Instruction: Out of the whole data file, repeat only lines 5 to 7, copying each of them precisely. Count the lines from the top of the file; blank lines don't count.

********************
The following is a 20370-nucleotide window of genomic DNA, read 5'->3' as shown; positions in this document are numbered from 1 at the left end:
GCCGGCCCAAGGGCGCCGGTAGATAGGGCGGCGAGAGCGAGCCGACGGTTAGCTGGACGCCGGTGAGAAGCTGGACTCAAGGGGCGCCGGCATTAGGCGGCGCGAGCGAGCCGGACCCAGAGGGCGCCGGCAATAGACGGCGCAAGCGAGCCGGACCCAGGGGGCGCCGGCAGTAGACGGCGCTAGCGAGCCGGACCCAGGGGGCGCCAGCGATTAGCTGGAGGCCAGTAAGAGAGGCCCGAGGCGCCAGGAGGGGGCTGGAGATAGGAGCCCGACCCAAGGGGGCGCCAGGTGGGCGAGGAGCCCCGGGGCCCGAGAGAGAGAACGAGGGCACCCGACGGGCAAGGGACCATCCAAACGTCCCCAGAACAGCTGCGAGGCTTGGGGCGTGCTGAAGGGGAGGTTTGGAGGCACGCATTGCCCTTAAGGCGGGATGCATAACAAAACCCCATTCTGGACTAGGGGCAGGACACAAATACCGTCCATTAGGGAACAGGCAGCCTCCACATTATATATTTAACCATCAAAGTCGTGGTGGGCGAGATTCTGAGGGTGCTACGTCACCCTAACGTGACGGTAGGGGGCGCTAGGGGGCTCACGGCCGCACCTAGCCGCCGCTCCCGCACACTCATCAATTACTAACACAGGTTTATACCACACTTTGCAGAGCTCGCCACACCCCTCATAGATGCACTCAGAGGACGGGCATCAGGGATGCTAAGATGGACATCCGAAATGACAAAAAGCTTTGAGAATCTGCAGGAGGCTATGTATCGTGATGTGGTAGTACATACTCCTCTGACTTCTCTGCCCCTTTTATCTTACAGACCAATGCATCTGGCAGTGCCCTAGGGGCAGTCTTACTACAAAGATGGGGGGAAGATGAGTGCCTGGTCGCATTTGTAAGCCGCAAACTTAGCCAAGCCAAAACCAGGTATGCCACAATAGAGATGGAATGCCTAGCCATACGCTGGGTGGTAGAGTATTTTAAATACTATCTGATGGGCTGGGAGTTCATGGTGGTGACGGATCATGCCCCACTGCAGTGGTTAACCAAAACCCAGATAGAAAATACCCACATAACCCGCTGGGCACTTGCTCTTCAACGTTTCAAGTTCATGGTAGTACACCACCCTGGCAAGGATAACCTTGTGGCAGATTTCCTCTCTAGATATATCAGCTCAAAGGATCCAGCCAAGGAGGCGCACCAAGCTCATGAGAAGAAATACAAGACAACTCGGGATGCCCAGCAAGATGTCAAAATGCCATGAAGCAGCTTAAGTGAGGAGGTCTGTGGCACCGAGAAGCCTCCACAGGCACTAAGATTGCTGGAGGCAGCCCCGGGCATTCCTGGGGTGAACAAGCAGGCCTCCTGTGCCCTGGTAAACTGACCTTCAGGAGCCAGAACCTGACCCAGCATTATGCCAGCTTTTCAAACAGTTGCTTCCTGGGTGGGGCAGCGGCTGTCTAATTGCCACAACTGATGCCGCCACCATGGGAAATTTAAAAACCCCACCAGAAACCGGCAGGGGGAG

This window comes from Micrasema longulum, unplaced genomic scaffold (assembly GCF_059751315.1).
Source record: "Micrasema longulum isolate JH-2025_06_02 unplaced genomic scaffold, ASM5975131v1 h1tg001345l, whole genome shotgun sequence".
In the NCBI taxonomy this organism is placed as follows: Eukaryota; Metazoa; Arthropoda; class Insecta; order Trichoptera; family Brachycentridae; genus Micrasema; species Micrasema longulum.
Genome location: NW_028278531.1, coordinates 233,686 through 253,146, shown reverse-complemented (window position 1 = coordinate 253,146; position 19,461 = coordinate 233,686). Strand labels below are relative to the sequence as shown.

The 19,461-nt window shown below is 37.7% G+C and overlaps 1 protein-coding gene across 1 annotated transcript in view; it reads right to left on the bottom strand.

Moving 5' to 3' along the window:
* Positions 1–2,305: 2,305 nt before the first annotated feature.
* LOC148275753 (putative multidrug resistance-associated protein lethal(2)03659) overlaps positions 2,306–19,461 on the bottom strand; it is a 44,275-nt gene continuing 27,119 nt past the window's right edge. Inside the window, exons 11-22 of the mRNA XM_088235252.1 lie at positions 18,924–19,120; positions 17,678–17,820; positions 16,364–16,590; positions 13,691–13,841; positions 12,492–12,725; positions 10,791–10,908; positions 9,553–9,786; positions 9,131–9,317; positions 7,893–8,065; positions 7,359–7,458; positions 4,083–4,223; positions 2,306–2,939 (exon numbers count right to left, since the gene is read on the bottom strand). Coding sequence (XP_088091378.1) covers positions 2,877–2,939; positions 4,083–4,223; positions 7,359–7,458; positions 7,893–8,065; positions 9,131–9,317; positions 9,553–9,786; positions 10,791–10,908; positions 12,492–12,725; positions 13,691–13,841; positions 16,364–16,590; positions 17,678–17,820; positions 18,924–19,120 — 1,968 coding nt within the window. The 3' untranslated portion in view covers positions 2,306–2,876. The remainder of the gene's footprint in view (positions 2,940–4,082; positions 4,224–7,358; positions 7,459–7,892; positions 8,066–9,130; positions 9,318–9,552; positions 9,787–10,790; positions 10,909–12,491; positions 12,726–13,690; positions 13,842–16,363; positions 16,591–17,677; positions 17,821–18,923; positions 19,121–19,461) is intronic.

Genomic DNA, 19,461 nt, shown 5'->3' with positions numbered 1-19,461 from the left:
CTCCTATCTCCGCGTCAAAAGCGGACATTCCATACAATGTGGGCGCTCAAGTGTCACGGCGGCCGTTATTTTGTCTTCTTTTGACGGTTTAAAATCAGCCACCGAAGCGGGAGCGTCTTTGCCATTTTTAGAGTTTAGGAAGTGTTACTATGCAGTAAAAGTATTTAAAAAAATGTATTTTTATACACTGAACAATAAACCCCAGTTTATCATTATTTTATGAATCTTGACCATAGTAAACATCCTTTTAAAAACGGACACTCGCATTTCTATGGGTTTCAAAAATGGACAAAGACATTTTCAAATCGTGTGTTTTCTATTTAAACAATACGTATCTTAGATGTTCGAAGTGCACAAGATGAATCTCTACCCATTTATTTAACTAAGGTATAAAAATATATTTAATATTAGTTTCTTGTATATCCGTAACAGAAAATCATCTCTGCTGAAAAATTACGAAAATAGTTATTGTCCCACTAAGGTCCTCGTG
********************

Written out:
In the NCBI taxonomy this organism is placed as follows: Eukaryota; Metazoa; Arthropoda; class Insecta; order Trichoptera; family Brachycentridae; genus Micrasema; species Micrasema longulum.
Genome location: NW_028278531.1, coordinates 233,686 through 253,146, shown reverse-complemented (window position 1 = coordinate 253,146; position 19,461 = coordinate 233,686). Strand labels below are relative to the sequence as shown.

The 19,461-nt window shown below is 37.7% G+C and overlaps 1 protein-coding gene across 1 annotated transcript in view; it reads right to left on the bottom strand.